I rather think that his personal charm, what snake-oil salesman can succeed without being charming, and constant companionship eventually got to Rupert (and Calum apparently.) Another few weeks reflection, and some less charming interaction with Monckton in the meantime, may lead them to modify their views a little.

  29. #29 Jeremy C
    February 5, 2011

    Calum,

    *the suspending democracy point from mayer hillman (echoed in reality by james lovelock) is an interesting one as it challenges people on a lot of levels, and Lord Monckton was glad we included it because from his perspective it vindicated some of his thoughts about those who promote AGW. I do not think Mayer is representative of the whole spectrum of AGW thought but his point is one worth documenting, especially as it ties into an idea of liberty that roots many sceptics in the sceptic camp.*

    I think when people talk about suspending democracy wrt it may stem from a personal conclusion that climate change may get so bad that democracy will get suspended anyway for the sake of survival.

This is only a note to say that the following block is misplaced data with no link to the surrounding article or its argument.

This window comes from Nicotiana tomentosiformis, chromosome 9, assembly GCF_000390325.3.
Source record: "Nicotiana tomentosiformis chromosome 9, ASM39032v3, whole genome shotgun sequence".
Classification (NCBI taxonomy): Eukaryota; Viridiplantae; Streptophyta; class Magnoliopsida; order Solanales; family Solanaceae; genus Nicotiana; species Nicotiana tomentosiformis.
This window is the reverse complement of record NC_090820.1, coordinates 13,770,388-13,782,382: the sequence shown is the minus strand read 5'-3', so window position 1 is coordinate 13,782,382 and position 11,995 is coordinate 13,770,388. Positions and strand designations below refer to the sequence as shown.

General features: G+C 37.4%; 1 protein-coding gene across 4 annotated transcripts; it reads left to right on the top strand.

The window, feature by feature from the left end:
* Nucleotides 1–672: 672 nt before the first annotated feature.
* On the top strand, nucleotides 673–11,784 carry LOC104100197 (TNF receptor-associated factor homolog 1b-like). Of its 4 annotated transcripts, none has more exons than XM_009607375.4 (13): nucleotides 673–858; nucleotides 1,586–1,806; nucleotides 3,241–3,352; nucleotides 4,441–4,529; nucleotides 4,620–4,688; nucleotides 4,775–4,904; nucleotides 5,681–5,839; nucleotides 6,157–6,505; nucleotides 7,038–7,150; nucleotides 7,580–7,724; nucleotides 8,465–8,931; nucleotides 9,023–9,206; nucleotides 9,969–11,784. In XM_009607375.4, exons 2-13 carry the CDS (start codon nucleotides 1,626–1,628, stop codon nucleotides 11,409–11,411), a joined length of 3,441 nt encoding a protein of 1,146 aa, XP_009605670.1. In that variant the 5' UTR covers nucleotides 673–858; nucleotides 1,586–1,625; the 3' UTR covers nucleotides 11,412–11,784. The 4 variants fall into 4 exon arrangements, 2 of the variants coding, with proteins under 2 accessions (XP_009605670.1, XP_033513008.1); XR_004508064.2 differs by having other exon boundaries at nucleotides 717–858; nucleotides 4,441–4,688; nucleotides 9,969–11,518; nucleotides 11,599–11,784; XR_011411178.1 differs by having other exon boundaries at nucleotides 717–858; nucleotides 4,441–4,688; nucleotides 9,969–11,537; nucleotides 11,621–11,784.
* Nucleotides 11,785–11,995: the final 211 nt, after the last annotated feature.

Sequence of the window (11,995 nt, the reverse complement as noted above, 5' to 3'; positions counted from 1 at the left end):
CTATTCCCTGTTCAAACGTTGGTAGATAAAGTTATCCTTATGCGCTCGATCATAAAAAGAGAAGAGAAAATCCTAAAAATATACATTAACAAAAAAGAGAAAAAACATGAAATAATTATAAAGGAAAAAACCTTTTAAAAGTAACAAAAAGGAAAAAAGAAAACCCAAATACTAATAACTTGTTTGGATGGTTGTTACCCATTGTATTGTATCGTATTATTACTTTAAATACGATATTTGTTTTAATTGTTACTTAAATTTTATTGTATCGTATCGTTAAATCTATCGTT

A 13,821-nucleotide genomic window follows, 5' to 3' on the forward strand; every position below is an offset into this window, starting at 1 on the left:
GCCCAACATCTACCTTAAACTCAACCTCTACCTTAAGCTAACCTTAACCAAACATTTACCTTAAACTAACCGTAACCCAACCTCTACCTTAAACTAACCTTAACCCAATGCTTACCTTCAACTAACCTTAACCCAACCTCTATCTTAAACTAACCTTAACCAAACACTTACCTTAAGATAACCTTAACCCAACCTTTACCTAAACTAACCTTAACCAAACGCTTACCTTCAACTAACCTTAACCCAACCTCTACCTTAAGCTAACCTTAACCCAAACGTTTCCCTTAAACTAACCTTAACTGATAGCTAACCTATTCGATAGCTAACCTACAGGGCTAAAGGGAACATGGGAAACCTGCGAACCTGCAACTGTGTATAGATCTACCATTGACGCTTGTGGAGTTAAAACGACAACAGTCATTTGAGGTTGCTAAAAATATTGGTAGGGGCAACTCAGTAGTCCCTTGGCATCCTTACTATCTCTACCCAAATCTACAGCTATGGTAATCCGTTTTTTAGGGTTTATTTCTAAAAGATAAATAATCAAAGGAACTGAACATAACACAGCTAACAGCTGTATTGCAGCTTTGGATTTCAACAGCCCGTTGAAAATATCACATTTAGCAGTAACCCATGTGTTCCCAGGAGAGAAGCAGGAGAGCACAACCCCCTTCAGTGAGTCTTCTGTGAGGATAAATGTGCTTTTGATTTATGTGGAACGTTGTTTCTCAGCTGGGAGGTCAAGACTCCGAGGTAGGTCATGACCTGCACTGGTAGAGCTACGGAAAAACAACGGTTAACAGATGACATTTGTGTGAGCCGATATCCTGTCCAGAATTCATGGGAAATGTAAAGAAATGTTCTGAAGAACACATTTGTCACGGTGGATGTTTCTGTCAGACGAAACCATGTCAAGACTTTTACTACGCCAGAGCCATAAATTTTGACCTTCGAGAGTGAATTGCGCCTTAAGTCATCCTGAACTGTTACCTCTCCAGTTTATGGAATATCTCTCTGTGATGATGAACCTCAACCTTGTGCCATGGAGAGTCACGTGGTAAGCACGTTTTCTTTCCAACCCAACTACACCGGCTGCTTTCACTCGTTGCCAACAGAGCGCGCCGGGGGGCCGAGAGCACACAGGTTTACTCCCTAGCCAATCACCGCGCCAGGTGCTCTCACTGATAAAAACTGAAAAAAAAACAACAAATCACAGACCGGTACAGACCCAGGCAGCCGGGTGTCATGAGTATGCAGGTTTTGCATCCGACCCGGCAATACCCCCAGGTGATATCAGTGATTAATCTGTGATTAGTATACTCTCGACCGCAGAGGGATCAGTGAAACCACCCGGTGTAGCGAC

BTW the problem I have with putting Mockton et al up beside the science is its done under a false equivalence i.e. ideology is being presented as equal to science on a complex scientific topic.

    BTW Wow, I’m not so sure a lot of christians are denialists as evidence I present John Houghton.

  30. #30 Nick Barnes
    February 5, 2011

    Regarding the High Court hearing, a lawyer friend says that “It was an ex tempore judgment and so may never have been transcribed or written down.” There is a record of it on lawtel, which I have seen but am reluctant to post for copyright reasons. The upshot as I understand it is this:

    - Monckton was shown a near-final edit and given a 30-second right of reply;
    - At that point the documentary-maker accepted and agreed to correct some inaccuracies;
    - Monckton complained to the Director General of the BBC;